Portal:Writing

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Introduction

Medieval writing desk.jpg

Writing may refer to two activities: the inscribing of characters on a medium, with the intention of forming words and other lingual constructs that represent language and record information, or the creation of information to be conveyed through written language. (There are some exceptions; for example, the use of a typewriter to record information is generally called typing, rather than writing.) Writing refers to both activities equally, and often both activities occur simultaneously; however one may write while doing only one of the activities.

Writing is the representation of language in a textual medium through the use of a set of signs or symbols (known as a writing system). Writing may use abstract characters that represent phonetic elements of speech, as in Indo-European languages, or it may use simplified representations of objects or concepts, as in east-Asian and ancient Egyptian pictographic writing forms. However, it is distinguished from illustration, such as cave drawing and painting, and non-symbolic preservation of language via non-textual media, such as magnetic tape audio.

Writing is a distinctly human activity in which text is created on a medium such as a tablet or vellum in the form of signs, symbols or letters. These characters then go together to form words and larger texts which convey meaning and information.

The art of writing, known as calligraphy, has played a huge part in cultures around the world and is still enjoyed by many people today.

Selected article

Tugra Mahmuds II.gif
Pictured left:The stylized signature (tughra) of Sultan Mahmud II of the Ottoman Empire was written in an expressive calligraphy. It reads Mahmud Khan son of Abdulhamid is forever victorious.

Islamic calligraphy is the art of writing, and by extension, of bookmaking. This art has most often employed the Arabic script, throughout many languages. Calligraphy is especially revered among Islamic arts since it was the primary means for the preservation of the Qur'an.

Throughout Islamic history, the work of calligraphers was collected and appreciated. Consideration of figurative art as idolatrous led to calligraphy and abstract figures becoming the main methods of artistic expression in Islamic cultures.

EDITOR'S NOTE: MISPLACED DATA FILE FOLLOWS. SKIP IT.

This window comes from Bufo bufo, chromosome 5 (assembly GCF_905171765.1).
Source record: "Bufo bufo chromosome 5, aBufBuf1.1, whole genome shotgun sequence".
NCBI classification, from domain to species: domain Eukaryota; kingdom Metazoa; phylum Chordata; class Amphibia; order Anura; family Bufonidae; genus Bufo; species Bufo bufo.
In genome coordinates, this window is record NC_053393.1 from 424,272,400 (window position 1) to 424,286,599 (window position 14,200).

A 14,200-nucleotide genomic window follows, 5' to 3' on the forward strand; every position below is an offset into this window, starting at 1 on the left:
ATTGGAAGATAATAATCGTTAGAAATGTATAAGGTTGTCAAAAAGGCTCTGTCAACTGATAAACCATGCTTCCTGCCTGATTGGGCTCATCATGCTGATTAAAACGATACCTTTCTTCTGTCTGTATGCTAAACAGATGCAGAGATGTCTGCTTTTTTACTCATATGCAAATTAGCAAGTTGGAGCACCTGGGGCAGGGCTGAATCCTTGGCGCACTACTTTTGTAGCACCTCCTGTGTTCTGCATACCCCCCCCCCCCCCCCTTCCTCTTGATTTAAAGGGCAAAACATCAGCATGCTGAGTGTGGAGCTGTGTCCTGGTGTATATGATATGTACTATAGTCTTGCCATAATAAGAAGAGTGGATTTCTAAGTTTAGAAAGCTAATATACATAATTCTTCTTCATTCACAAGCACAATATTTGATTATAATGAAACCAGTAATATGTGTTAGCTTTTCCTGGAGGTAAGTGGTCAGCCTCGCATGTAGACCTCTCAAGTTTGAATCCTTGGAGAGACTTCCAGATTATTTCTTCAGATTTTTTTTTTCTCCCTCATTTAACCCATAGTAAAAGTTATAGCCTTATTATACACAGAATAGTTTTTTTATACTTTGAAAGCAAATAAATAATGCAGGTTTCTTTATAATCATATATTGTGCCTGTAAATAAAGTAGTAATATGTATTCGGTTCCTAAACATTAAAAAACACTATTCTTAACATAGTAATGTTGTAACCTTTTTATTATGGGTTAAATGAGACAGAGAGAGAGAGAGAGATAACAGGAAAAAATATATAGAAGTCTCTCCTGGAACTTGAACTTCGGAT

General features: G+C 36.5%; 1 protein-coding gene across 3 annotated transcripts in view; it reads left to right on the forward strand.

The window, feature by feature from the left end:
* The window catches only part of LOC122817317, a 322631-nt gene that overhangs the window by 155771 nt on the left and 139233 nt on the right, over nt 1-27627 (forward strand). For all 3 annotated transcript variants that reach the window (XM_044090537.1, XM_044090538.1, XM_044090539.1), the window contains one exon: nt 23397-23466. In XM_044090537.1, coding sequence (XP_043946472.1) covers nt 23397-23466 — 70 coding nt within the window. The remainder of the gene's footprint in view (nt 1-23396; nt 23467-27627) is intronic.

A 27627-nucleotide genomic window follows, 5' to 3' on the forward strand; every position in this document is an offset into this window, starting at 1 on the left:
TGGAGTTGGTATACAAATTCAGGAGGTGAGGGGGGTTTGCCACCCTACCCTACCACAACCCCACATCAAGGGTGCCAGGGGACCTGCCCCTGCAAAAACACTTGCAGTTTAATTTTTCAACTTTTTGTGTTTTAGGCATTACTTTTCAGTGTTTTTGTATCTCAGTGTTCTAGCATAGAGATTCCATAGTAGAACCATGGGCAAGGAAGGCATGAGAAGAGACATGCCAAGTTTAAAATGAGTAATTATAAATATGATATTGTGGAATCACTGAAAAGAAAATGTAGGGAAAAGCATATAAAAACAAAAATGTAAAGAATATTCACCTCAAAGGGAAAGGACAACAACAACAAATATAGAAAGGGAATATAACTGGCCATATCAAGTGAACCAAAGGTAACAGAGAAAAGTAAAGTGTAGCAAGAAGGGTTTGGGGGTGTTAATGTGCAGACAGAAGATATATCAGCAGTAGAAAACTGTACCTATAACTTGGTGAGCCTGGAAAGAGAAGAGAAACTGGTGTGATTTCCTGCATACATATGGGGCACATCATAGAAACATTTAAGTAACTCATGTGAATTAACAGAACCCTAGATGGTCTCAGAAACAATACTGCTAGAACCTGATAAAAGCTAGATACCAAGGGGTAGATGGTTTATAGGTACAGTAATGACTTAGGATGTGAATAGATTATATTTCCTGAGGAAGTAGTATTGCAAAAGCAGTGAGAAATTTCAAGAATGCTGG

Arabic, Persian and Ottoman Turkish calligraphy is associated with geometric Islamic art (the Arabesque) on the walls and ceilings of mosques as well as on the page. Contemporary artists in the Islamic world draw on the heritage of calligraphy to use calligraphic inscriptions or abstractions in their work.


Selected picture

Calligraphy.malmesbury.bible.arp.jpg

Calligraphy in a Latin Bible of AD 1407 on display in Malmesbury Abbey, Wiltshire, England. The Bible was hand written in Belgium, by Gerard Brils, for reading aloud in a monastery.

Selected biography

Andrew Robinson, Ashmolean Museum, Oxford.jpg
W. Andrew Robinson (born 1957) is a British author[1][2] and former newspaper editor.[3]

Andrew Robinson was educated at the Dragon School, Eton College where he was a King's Scholar, University College, Oxford where he read Chemistry and finally the School of Oriental and African Studies in London. He is the son of Neville Robinson, an Oxford physicist. He is based in London and is currently a full-time writer.

Robinson has written several books about the history of writing, including:

  • The Story of Writing: Alphabets, Hieroglyphs and Pictograms. Thames and Hudson (2000). ISBN 0-500-28156-4.[4]
  • Lost Languages: The Enigma of the World's Great Undeciphered Scripts. McGraw-Hill (2002). ISBN 0-07-135743-2.[5][6]
  • Writing and Script. Oxford University Press (2009). ISBN 9780199567782.[3][7][8]


Did you know...

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...that screenwriter Richard Baer's writing credits for television included twenty-three episodes of Bewitched and five episodes of The Munsters?
Other "Did you know" facts...

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WritingCalligraphyPenmanshipWriting implementsInksAlphabetic writing systemsAbjadAbugidaKanjiLogographic writing systemsWriting systemsCyrillic alphabetsHellenic scriptsScript typefaces

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